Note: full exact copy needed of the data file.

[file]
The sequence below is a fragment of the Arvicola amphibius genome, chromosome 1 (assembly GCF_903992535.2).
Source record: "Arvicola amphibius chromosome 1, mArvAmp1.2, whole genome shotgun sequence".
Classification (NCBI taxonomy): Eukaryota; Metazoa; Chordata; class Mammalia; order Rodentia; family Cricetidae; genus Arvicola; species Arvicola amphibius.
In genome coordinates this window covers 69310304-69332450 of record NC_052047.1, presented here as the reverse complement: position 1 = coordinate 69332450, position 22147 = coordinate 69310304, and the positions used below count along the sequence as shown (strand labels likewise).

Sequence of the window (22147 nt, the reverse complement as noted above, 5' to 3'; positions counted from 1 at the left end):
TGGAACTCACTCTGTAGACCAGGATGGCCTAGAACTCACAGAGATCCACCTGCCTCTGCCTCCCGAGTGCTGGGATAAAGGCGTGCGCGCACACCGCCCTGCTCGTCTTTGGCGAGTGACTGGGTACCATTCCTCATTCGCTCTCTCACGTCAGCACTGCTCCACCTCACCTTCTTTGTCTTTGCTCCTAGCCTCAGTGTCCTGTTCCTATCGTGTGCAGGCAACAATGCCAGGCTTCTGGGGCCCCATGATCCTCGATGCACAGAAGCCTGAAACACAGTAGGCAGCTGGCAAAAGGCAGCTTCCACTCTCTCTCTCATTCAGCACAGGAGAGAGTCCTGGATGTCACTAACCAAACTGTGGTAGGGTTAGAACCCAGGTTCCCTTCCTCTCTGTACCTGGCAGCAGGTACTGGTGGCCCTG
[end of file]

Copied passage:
The sequence below is a fragment of the Arvicola amphibius genome, chromosome 1 (assembly GCF_903992535.2).
Source record: "Arvicola amphibius chromosome 1, mArvAmp1.2, whole genome shotgun sequence".
Classification (NCBI taxonomy): Eukaryota; Metazoa; Chordata; class Mammalia; order Rodentia; family Cricetidae; genus Arvicola; species Arvicola amphibius.
In genome coordinates this window covers 69310304-69332450 of record NC_052047.1, presented here as the reverse complement: position 1 = coordinate 69332450, position 22147 = coordinate 69310304, and the positions used below count along the sequence as shown (strand labels likewise).

Sequence of the window (22147 nt, the reverse complement as noted above, 5' to 3'; positions counted from 1 at the left end):
TGGAACTCACTCTGTAGACCAGGATGGCCTAGAACTCACAGAGATCCACCTGCCTCTGCCTCCCGAGTGCTGGGATAAAGGCGTGCGCGCACACCGCCCTGCTCGTCTTTGGCGAGTGACTGGGTACCATTCCTCATTCGCTCTCTCACGTCAGCACTGCTCCACCTCACCTTCTTTGTCTTTGCTCCTAGCCTCAGTGTCCTGTTCCTATCGTGTGCAGGCAACAATGCCAGGCTTCTGGGGCCCCATGATCCTCGATGCACAGAAGCCTGAAACACAGTAGGCAGCTGGCAAAAGGCAGCTTCCACTCTCTCTCTCATTCAGCACAGGAGAGAGTCCTGGATGTCACTAACCAAACTGTGGTAGGGTTAGAACCCAGGTTCCCTTCCTCTCTGTACCTGGCAGCAGGTACTGGTGGCCCTG